Dionne starts this book by saying, “The history of contemporary American conservatism is a story of disappointment and betrayal,” and he goes on to connect that 50-year pattern (since the Barry Goldwater days) to the fury of today’s GOP.  Wave after wave of conservative leaders, Dionne says, have promised their base that they finally can produce sweeping rightwing changes to undo the Democrats’ handiwork. Wave after wave of conservative leaders is unable to do so. Mitch McConnell and John Boehner can’t undo Obamacare; John Roberts turns into Earl Warren (from the right’s point of view); and a one-time Tea Party darling like Marco Rubio sells out on an immigration deal. Everyone’s a RINO! So it’s time to double down. This road leads to Cruz and Trump.

Again, for the full version consult this very illuminating book. Also consider the video below. [CB note: Watch here if the video doesn’t appear.] Thanks to our friends in Kentucky for putting on this forum.

Until recently, the most famous Scottish-American could well have been Scrooge McDuck. Now there’s a new title holder. The millions of Americans who share this heritage, including me, reflect somberly upon the shift to the Trump brand. Here is Mr. Trump back in the motherland a few years ago, at some golf course ceremony. (David Moir / Reuters)

A reader who is a mental-health professional in Australia responds to speculation in some previous posts (notably here) that Donald Trump’s public persona meets many of the criteria of actual mental disorders: (Emphasis added in his note.)

I am responding to the comment made by a clinical psychology doctoral student… I think that your reader made a very compelling case in their first paragraph as to why we can’t “safely say that Donald Trump has a narcissistic personality disorder”; namely that this requires extensive quantitative and qualitative assessment over a period of time with the individual’s personal engagement. Also, it's hard enough for those with NPD to seek help, without thinking they're going to be compared to this whole mess!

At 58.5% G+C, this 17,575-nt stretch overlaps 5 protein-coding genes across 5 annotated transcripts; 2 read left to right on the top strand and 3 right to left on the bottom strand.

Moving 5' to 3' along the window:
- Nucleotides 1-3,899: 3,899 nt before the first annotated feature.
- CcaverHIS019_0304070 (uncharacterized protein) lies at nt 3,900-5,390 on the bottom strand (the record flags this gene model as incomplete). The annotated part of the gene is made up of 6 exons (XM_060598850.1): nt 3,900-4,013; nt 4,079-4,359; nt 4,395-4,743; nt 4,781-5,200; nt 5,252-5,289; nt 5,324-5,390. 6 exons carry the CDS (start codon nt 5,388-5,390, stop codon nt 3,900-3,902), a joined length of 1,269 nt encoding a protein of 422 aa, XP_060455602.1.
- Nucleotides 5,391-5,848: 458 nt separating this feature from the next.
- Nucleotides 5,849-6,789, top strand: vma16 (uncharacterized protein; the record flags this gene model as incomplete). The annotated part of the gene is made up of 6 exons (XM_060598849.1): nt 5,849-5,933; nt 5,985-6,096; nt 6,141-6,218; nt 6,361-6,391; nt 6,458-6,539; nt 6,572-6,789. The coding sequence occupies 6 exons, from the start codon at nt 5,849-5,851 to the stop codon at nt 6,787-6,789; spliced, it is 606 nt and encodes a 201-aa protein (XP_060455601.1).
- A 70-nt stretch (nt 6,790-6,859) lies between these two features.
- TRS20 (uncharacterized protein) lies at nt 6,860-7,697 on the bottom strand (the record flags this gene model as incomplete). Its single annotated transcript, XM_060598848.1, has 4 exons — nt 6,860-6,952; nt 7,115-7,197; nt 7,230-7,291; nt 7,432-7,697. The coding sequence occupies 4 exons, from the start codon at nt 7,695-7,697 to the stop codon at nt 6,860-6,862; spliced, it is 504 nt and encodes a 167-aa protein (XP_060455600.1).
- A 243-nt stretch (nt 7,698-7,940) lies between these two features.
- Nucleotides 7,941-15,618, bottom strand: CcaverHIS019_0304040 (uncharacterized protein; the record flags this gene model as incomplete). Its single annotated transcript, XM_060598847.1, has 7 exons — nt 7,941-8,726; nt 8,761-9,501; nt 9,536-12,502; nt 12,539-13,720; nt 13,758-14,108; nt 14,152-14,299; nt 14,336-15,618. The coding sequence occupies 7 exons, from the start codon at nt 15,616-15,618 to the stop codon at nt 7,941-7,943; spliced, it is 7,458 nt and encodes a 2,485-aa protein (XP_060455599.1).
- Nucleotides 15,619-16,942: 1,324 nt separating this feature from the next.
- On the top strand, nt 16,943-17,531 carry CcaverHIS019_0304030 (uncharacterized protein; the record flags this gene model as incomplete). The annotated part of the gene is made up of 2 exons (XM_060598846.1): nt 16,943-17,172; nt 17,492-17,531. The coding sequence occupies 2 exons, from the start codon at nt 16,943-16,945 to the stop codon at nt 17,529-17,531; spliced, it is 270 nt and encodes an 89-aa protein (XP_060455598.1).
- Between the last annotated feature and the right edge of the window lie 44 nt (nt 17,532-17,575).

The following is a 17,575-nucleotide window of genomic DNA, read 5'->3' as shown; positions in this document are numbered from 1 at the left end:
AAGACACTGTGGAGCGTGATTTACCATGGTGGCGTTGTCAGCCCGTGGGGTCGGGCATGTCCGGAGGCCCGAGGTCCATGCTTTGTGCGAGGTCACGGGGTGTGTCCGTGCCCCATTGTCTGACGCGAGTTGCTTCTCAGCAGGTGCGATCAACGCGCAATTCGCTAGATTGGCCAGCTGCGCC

However, they missed one incredibly important reason why he probably doesn’t have a personality disorder: Trump’s narcissism is part of the product he’s selling.

Trump is one of the world’s most successful salespeople of a personal brand, a reality TV star and an American politician. Self assured attention seeking is the key to success in all these arenas. Trump’s had a long history of seeing how much people like him when he shows no doubt.

I think people are struggling to determine how much of what Trump does is a performance. But, the difference between performance and self-perception is vital. The lack of empathy is a performance of his non-PC persona. His disinterest in listening to experts is part of his ‘Übermensch of the people’ act. His desire to be seen as exceptional and to be admired by others is ultimately no different from that of any other presidential campaign pitch.

I would argue, however, that Trump’s inner world, how he really perceives himself and relates to others remains very much a mystery. That aspect, the self-perception, is crucial to diagnosing personality disorders. You would know better than I, but I imagine there is much about a politician’s inner world that we don’t see from the public performance.

Trump should not be subjected to armchair diagnoses. Not just because it’s a cheap shot, not just because it’s a profound misunderstanding of clinical psychology and an injustice to those who do suffer from personality disorders, but because the claim that Trump is mentally ill is too easy and too comforting.

The late NYT columnist William Safire, in 1996. After he wrote a column saying that then-First Lady Hillary Clinton was a “congenital liar,” then-President Bill Clinton said that he would like to punch Safire in the nose. Hilarity ensued when Safire was given a set of boxing gloves when he appeared on Meet the Press.  (Ho New / Reuters)

Again with minimal set-up, let’s go straight to reader views on why so many people can sound so angry about Hillary Clinton. In the previous installment, we heard from readers who said that the anti-HRC reaction boiled down mainly to sexism. Today, assenting and dissenting views.

Let’s remember the history. A reader scolds me for amnesia: